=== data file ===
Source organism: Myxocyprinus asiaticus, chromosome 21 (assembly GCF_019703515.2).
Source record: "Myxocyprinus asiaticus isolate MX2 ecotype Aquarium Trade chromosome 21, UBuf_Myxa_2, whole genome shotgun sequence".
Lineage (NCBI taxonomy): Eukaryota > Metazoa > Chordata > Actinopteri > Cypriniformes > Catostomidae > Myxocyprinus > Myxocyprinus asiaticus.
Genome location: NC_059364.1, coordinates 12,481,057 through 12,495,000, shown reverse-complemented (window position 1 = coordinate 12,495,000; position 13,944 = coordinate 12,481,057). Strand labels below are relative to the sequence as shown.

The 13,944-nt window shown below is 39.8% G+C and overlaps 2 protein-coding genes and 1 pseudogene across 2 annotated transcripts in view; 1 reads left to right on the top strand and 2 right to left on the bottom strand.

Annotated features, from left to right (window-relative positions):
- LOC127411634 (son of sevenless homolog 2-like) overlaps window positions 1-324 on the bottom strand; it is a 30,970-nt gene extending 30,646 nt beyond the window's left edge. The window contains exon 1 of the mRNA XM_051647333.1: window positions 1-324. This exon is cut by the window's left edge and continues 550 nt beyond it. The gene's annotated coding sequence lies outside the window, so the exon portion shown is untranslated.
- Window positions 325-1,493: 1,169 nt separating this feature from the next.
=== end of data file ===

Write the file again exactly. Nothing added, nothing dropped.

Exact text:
Source organism: Myxocyprinus asiaticus, chromosome 21 (assembly GCF_019703515.2).
Source record: "Myxocyprinus asiaticus isolate MX2 ecotype Aquarium Trade chromosome 21, UBuf_Myxa_2, whole genome shotgun sequence".
Lineage (NCBI taxonomy): Eukaryota > Metazoa > Chordata > Actinopteri > Cypriniformes > Catostomidae > Myxocyprinus > Myxocyprinus asiaticus.
Genome location: NC_059364.1, coordinates 12,481,057 through 12,495,000, shown reverse-complemented (window position 1 = coordinate 12,495,000; position 13,944 = coordinate 12,481,057). Strand labels below are relative to the sequence as shown.

The 13,944-nt window shown below is 39.8% G+C and overlaps 2 protein-coding genes and 1 pseudogene across 2 annotated transcripts in view; 1 reads left to right on the top strand and 2 right to left on the bottom strand.

Annotated features, from left to right (window-relative positions):
- LOC127411634 (son of sevenless homolog 2-like) overlaps window positions 1-324 on the bottom strand; it is a 30,970-nt gene extending 30,646 nt beyond the window's left edge. The window contains exon 1 of the mRNA XM_051647333.1: window positions 1-324. This exon is cut by the window's left edge and continues 550 nt beyond it. The gene's annotated coding sequence lies outside the window, so the exon portion shown is untranslated.
- Window positions 325-1,493: 1,169 nt separating this feature from the next.